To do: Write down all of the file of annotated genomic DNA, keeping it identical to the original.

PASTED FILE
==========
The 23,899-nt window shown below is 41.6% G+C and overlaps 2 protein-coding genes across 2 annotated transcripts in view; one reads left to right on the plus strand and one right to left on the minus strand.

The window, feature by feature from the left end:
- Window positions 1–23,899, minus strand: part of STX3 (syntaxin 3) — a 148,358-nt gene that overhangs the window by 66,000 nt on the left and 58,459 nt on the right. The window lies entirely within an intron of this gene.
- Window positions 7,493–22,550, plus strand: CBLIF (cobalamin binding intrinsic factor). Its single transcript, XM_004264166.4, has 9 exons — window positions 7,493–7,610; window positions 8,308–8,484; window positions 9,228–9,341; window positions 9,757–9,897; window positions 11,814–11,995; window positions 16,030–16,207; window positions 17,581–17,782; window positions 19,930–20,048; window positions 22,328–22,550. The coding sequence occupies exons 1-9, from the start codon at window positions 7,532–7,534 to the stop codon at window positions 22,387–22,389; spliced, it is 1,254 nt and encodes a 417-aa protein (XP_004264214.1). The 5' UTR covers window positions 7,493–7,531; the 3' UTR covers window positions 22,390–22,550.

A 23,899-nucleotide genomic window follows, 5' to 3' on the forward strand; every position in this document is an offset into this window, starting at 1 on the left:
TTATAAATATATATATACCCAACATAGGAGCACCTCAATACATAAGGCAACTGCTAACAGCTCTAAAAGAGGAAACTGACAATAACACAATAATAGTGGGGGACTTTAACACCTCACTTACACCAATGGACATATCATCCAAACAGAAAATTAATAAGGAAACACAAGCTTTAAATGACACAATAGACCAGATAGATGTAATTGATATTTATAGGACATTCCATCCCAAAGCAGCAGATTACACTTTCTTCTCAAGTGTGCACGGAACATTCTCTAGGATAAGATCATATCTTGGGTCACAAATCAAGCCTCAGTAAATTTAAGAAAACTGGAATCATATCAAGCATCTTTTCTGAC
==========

The 23,899-nt window shown below is 41.6% G+C and overlaps 2 protein-coding genes across 2 annotated transcripts in view; one reads left to right on the plus strand and one right to left on the minus strand.

The window, feature by feature from the left end:
- Window positions 1–23,899, minus strand: part of STX3 (syntaxin 3) — a 148,358-nt gene that overhangs the window by 66,000 nt on the left and 58,459 nt on the right. The window lies entirely within an intron of this gene.
- Window positions 7,493–22,550, plus strand: CBLIF (cobalamin binding intrinsic factor). Its single transcript, XM_004264166.4, has 9 exons — window positions 7,493–7,610; window positions 8,308–8,484; window positions 9,228–9,341; window positions 9,757–9,897; window positions 11,814–11,995; window positions 16,030–16,207; window positions 17,581–17,782; window positions 19,930–20,048; window positions 22,328–22,550. The coding sequence occupies exons 1-9, from the start codon at window positions 7,532–7,534 to the stop codon at window positions 22,387–22,389; spliced, it is 1,254 nt and encodes a 417-aa protein (XP_004264214.1). The 5' UTR covers window positions 7,493–7,531; the 3' UTR covers window positions 22,390–22,550.

A 23,899-nucleotide genomic window follows, 5' to 3' on the forward strand; every position in this document is an offset into this window, starting at 1 on the left:
TTATAAATATATATATACCCAACATAGGAGCACCTCAATACATAAGGCAACTGCTAACAGCTCTAAAAGAGGAAACTGACAATAACACAATAATAGTGGGGGACTTTAACACCTCACTTACACCAATGGACATATCATCCAAACAGAAAATTAATAAGGAAACACAAGCTTTAAATGACACAATAGACCAGATAGATGTAATTGATATTTATAGGACATTCCATCCCAAAGCAGCAGATTACACTTTCTTCTCAAGTGTGCACGGAACATTCTCTAGGATAAGATCATATCTTGGGTCACAAATCAAGCCTCAGTAAATTTAAGAAAACTGGAATCATATCAAGCATCTTTTCTGAC